Producers: Sue Witham and Michael B. Chait   Director: Michael B. Chait   Screenplay: Timothy Ritchey   Cast: James Maslow, Trevor Donovan, John Turk, Michael Wayne Foster, John Wells, Ronald Woodhead, Taylor Novak, Michael Parrish, Brian Heintz, David Fink, Kara Joy Reed, Lance Newton, Daniel Jeffries, Mason Heidger, Alan Miltich, Michael Bugard and Janina Maria   Distributor: Lionsgate

Grade: D

Last week saw the release of the “Top Gun” sequel, so perhaps the balance in the cinematic universe requires that this week should witness the arrival of a picture that might be referred to as “Flop Gun.”  Certainly “Wolf Hound” fills the bill.

Michael B. Chait, who directed the film (his first feature), is obviously a man fascinated by vintage military aircraft, having made several documentaries about them, and thanks to the participation of a couple of aviation museums (and, of course, visual effects artists), a number of them are featured in the action.  They’re not quite as impressive a sight as the jet fighters used in “Maverick,” but it’s a pleasure to see them in cinematographer Westley Gathright’s widescreen visuals (or perhaps the credit should go to Craig Hoskins, the aerial coordinator, and Dwayne McClintock, the aerial cinematographer), even though editor Janina Maria is inclined to linger over them at inordinate length.  A pity that the plot fashioned by Timothy Ritchey in collaboration with Chait isn’t worthy of them.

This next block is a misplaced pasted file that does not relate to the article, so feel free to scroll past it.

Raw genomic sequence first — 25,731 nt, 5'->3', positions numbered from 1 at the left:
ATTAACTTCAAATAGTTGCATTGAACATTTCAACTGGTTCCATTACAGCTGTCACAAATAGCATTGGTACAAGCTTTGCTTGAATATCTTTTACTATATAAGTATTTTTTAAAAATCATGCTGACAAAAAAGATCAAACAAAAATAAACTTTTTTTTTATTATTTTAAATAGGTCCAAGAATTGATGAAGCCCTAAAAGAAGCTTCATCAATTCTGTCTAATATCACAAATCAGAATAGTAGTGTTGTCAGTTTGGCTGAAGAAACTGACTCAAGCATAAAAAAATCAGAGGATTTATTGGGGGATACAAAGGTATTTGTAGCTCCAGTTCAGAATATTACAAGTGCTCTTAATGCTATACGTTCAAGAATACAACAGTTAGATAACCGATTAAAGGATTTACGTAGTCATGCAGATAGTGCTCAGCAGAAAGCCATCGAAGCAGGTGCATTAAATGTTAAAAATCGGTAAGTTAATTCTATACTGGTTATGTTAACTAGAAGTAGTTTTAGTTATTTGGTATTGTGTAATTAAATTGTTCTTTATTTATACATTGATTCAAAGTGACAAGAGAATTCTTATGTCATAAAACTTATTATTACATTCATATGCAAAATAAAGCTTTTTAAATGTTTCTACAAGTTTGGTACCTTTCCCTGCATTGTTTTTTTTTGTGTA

Simply put, this is a World War II action movie so hackneyed and cliché-ridden that it often engenders giggles rather than thrills.  At times it seems that must have been the intention, and yet you can never be sure.

James Maslow, a member of the boy band Big Time Rush, flexes his muscles and a leading-man’s grin as Captain David Holden, a B-17 bomber pilot flying over the Nazi-controlled continent in 1944.  He and his escort squadron encounter two British Spitfires, which turn out to be planes previously shot down by the Germans and, in a program referred to as KG-200, refurbished to attack incoming Allied aircraft in the guise of friends.  The Americans are taken in by the ruse, and all the planes in the squadron are either destroyed or forced down by the German pilots, Erich Roth (Trevor Donovan) and his brother Heinrich (Ronald Woodhead), though the latter dies in the dogfight. 

Holden finds himself alone in the forest where his plane has crashed—some of the crew from his squadron have been rounded up and imprisoned at a nearby German base—and Roth has crashed his plane nearby and is eager for revenge.  The two engage in a gunfight, but Holden escapes, only to run into a German patrol looking for survivors.  He manages to destroy most of the patrol with improvised bombs and machine gun fire—here as elsewhere, the German soldiers get mowed down in droves while proving singularly poor shots themselves—and then makes his way to the base to free his surviving comrades, along with other POWs—a feisty French resistance fighter (Kara Joy Reed), a British pilot (Michael Parrish) and two black American truck drivers (Lance Newton and Daniel Jeffries).